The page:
Offset printing allows way more pages to be printed at once, especially when using signatures (as mentioned in our bookbinding post). Offset can also do full-color books and has cutting and binding machines at the end of the printing process, like an assembly line that spits out whole books.

Digital

Digital printing is technology’s answer to offset. While with offset you have to print the number of books you think you’ll sell up front, with digital, you can print only the number of copies you’ve already sold. They are made-to-order and come out glued, trimmed, and with a color cover. Digital printers are essentially like super-fancy home printers. Also, you don’t have to work within the constraints of signatures, so you can have exactly the number of pages you need without blanks in the back.

Unfortunately, digital printing has yet to overtake offset when it comes to clean color images that are affordable. Thus, publishers today often use digital printing unless they have a book that needs color throughout or has an odd trim size.

Printing is constantly evolving, and it will be interesting to see how the industry changes in the next decade. If you have any questions about printing books, find us on Twitter or Facebook!


Sources: BookBusinessTechTargetSelf-Publisher’s 5-Minute Guide to Book Printing Processes, Oh So Beautiful Paper

Giving Back: Mother Hubbard’s Cupboard

Around 3 pm, I usually eat a snack because when I get hungry, I get cranky. Imagine how hard concentrating would be if I hadn’t had a square meal in a while and no chance for one in the foreseeable future? That’s where Mother Hubbard’s Cupboard, a food pantry here in Bloomington, steps in for people of all ages. They “envision a community where everyone has equal access to nutritious food, waste is minimized, and all members are healthy, self-sufficient, and empowered to reach their full potential.”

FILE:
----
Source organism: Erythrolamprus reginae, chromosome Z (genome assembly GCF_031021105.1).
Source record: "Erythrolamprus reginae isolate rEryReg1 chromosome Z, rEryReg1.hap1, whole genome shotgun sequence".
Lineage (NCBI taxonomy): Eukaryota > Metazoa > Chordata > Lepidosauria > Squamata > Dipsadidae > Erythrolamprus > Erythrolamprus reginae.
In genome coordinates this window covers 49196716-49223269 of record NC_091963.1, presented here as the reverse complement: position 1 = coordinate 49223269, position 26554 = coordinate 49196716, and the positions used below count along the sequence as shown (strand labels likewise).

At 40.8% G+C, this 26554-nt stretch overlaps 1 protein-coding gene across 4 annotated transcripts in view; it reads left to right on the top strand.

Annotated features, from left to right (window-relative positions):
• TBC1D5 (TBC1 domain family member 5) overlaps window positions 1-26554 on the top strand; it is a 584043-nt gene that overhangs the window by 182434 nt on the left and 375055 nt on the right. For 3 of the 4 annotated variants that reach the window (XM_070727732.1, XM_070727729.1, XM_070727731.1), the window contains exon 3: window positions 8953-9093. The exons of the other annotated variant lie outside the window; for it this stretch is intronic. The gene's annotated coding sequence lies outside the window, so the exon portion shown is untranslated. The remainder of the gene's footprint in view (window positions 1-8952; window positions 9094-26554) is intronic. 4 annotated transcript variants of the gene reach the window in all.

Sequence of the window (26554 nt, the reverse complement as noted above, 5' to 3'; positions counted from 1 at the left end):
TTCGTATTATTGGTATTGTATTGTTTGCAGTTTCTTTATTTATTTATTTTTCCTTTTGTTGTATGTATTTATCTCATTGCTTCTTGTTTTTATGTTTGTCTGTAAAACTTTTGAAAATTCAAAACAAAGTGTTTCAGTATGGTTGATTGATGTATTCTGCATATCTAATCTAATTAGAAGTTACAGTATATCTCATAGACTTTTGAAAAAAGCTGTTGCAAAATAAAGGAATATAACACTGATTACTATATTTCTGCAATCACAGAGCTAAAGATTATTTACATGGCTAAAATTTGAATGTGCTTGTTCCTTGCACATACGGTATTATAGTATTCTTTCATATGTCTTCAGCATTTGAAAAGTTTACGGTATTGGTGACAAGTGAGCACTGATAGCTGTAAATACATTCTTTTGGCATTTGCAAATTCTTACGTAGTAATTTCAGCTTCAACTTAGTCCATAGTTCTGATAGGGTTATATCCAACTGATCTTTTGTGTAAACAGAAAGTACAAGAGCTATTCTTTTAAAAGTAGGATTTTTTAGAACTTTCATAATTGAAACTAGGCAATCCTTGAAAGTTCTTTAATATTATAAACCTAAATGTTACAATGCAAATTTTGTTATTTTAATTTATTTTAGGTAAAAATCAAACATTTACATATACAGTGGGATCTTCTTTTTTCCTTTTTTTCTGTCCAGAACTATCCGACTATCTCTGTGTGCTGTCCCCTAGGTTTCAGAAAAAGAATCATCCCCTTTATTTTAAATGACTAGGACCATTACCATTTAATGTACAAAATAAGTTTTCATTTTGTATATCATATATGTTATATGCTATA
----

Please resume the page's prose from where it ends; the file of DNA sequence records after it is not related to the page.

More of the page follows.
Mother Hubbard’s Cupboard believes that access to healthy food is a basic human right. In addition to housing a food pantry, they also offer two community gardens, nutrition education programs, and recipes. They constantly work to address the root causes of hunger and poverty in our community, including lunches where people can learn about building food self-reliance, registering to vote, and doubling SNAP benefits at our local farmer’s market. You can even rent gardening tools from them!

When we started Inkblot, one goal was to give back to our amazing community. Each quarter, we donate to a local organization, and this past quarter, we have chosen to thank Mother Hubbard’s Cupboard. They do such important work in our community, and we’re honored to be able to donate to their cause.

If you find yourself in the position to give, consider Mother Hubbard’s Cupboard or the many other worthy organizations in your community.

Prompts from the Interwebs

It just got humid here in Indiana, friends! To help distract you in this summer heat, here are some writing prompts, curated just for you!

A Single Life from Job, Joris & Marieke on Vimeo.

Keep writing, friends!